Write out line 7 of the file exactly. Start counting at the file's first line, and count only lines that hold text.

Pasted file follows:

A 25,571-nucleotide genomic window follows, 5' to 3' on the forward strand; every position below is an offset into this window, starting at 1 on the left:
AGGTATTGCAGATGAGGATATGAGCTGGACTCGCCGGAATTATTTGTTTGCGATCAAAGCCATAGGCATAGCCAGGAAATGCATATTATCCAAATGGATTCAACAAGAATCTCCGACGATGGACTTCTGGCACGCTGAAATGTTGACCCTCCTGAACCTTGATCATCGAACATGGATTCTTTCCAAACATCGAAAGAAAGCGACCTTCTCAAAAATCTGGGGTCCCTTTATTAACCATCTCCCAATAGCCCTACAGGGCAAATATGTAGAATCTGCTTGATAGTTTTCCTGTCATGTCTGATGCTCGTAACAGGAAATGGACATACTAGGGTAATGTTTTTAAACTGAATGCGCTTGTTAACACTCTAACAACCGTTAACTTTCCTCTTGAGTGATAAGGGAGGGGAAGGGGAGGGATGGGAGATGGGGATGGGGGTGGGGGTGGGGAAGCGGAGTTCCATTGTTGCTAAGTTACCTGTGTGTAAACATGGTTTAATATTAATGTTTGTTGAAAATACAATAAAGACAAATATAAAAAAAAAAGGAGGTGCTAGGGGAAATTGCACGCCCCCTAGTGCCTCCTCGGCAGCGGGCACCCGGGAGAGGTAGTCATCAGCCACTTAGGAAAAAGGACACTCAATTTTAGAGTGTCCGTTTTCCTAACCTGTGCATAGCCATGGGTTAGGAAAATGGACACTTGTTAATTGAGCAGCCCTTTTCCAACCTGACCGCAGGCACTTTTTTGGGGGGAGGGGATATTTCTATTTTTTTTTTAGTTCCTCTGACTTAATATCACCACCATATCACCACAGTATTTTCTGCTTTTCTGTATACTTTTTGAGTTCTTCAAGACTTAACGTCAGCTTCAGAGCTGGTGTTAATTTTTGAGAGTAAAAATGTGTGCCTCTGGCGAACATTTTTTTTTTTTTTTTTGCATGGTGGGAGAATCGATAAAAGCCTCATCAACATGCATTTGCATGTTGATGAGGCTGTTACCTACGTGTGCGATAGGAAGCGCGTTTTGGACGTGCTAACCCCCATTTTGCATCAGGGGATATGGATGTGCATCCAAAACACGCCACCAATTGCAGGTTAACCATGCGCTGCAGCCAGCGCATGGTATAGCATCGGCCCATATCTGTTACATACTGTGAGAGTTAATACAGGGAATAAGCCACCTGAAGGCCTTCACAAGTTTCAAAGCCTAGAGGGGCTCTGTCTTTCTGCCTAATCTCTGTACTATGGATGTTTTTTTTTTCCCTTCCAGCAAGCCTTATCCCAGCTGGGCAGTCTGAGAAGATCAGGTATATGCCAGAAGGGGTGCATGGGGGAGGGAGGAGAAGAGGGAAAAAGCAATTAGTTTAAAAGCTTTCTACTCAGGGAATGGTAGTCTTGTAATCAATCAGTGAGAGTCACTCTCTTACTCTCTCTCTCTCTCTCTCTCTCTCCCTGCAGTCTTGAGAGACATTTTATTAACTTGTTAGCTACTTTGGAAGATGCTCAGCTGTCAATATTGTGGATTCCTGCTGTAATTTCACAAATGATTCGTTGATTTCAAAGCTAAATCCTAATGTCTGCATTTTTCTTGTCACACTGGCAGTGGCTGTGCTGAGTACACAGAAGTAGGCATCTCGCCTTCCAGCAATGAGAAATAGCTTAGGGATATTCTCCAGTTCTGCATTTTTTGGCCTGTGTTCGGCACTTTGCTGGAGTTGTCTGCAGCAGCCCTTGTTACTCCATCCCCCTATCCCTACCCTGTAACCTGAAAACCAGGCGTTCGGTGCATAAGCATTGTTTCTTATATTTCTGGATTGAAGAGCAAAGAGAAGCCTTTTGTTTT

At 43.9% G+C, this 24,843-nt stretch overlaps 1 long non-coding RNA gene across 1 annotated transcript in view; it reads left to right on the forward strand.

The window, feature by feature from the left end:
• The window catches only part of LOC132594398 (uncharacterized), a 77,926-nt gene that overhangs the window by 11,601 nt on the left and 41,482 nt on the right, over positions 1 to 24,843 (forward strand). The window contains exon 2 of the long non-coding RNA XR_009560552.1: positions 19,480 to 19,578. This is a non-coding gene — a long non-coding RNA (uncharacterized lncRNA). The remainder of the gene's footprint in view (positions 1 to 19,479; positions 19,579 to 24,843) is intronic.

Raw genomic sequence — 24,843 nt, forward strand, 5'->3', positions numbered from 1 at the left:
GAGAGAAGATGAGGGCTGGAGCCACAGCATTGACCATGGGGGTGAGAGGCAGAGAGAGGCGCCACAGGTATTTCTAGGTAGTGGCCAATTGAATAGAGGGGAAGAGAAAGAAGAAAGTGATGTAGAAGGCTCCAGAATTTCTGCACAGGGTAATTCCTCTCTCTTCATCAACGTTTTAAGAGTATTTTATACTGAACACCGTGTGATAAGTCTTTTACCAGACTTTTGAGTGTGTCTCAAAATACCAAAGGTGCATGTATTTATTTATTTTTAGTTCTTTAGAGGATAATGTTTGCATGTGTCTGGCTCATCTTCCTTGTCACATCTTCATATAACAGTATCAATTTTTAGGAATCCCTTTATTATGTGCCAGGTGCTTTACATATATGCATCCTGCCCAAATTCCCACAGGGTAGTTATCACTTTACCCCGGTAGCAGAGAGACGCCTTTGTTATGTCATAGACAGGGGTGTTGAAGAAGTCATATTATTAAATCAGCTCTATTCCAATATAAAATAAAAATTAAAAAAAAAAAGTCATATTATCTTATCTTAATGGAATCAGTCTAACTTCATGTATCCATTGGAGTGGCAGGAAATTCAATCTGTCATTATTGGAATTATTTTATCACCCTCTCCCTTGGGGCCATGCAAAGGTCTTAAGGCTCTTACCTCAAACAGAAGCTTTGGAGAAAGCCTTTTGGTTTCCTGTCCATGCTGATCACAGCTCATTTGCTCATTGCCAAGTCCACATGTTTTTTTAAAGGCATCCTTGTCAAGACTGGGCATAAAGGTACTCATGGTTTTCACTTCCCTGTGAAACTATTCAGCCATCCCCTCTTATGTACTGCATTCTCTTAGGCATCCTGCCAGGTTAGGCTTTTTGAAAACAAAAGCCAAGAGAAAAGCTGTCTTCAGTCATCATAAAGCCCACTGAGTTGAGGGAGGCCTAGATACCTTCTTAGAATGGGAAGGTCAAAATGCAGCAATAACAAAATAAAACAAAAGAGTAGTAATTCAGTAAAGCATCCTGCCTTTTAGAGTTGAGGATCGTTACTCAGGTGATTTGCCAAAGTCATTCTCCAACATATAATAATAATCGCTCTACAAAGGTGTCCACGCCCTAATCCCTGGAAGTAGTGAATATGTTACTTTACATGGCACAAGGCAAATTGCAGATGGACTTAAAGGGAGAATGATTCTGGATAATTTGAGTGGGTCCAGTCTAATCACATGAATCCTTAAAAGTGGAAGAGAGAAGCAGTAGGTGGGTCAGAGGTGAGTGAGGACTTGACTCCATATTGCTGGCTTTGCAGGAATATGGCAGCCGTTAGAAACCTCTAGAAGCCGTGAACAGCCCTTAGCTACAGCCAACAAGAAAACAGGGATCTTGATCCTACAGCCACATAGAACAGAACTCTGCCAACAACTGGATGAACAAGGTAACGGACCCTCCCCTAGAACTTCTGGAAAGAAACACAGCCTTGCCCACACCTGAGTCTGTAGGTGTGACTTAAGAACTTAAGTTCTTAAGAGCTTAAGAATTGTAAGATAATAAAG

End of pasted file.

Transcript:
GAGAGAAGATGAGGGCTGGAGCCACAGCATTGACCATGGGGGTGAGAGGCAGAGAGAGGCGCCACAGGTATTTCTAGGTAGTGGCCAATTGAATAGAGGGGAAGAGAAAGAAGAAAGTGATGTAGAAGGCTCCAGAATTTCTGCACAGGGTAATTCCTCTCTCTTCATCAACGTTTTAAGAGTATTTTATACTGAACACCGTGTGATAAGTCTTTTACCAGACTTTTGAGTGTGTCTCAAAATACCAAAGGTGCATGTATTTATTTATTTTTAGTTCTTTAGAGGATAATGTTTGCATGTGTCTGGCTCATCTTCCTTGTCACATCTTCATATAACAGTATCAATTTTTAGGAATCCCTTTATTATGTGCCAGGTGCTTTACATATATGCATCCTGCCCAAATTCCCACAGGGTAGTTATCACTTTACCCCGGTAGCAGAGAGACGCCTTTGTTATGTCATAGACAGGGGTGTTGAAGAAGTCATATTATTAAATCAGCTCTATTCCAATATAAAATAAAAATTAAAAAAAAAAAGTCATATTATCTTATCTTAATGGAATCAGTCTAACTTCATGTATCCATTGGAGTGGCAGGAAATTCAATCTGTCATTATTGGAATTATTTTATCACCCTCTCCCTTGGGGCCATGCAAAGGTCTTAAGGCTCTTACCTCAAACAGAAGCTTTGGAGAAAGCCTTTTGGTTTCCTGTCCATGCTGATCACAGCTCATTTGCTCATTGCCAAGTCCACATGTTTTTTTAAAGGCATCCTTGTCAAGACTGGGCATAAAGGTACTCATGGTTTTCACTTCCCTGTGAAACTATTCAGCCATCCCCTCTTATGTACTGCATTCTCTTAGGCATCCTGCCAGGTTAGGCTTTTTGAAAACAAAAGCCAAGAGAAAAGCTGTCTTCAGTCATCATAAAGCCCACTGAGTTGAGGGAGGCCTAGATACCTTCTTAGAATGGGAAGGTCAAAATGCAGCAATAACAAAATAAAACAAAAGAGTAGTAATTCAGTAAAGCATCCTGCCTTTTAGAGTTGAGGATCGTTACTCAGGTGATTTGCCAAAGTCATTCTCCAACATATAATAATAATCGCTCTACAAAGGTGTCCACGCCCTAATCCCTGGAAGTAGTGAATATGTTACTTTACATGGCACAAGGCAAATTGCAGATGGACTTAAAGGGAGAATGATTCTGGATAATTTGAGTGGGTCCAGTCTAATCACATGAATCCTTAAAAGTGGAAGAGAGAAGCAGTAGGTGGGTCAGAGGTGAGTGAGGACTTGACTCCATATTGCTGGCTTTGCAGGAATATGGCAGCCGTTAGAAACCTCTAGAAGCCGTGAACAGCCCTTAGCTACAGCCAACAAGAAAACAGGGATCTTGATCCTACAGCCACATAGAACAGAACTCTGCCAACAACTGGATGAACAAGGTAACGGACCCTCCCCTAGAACTTCTGGAAAGAAACACAGCCTTGCCCACACCTGAGTCTGTAGGTGTGACTTAAGAACTTAAGTTCTTAAGAGCTTAAGAATTGTAAGATAATAAAG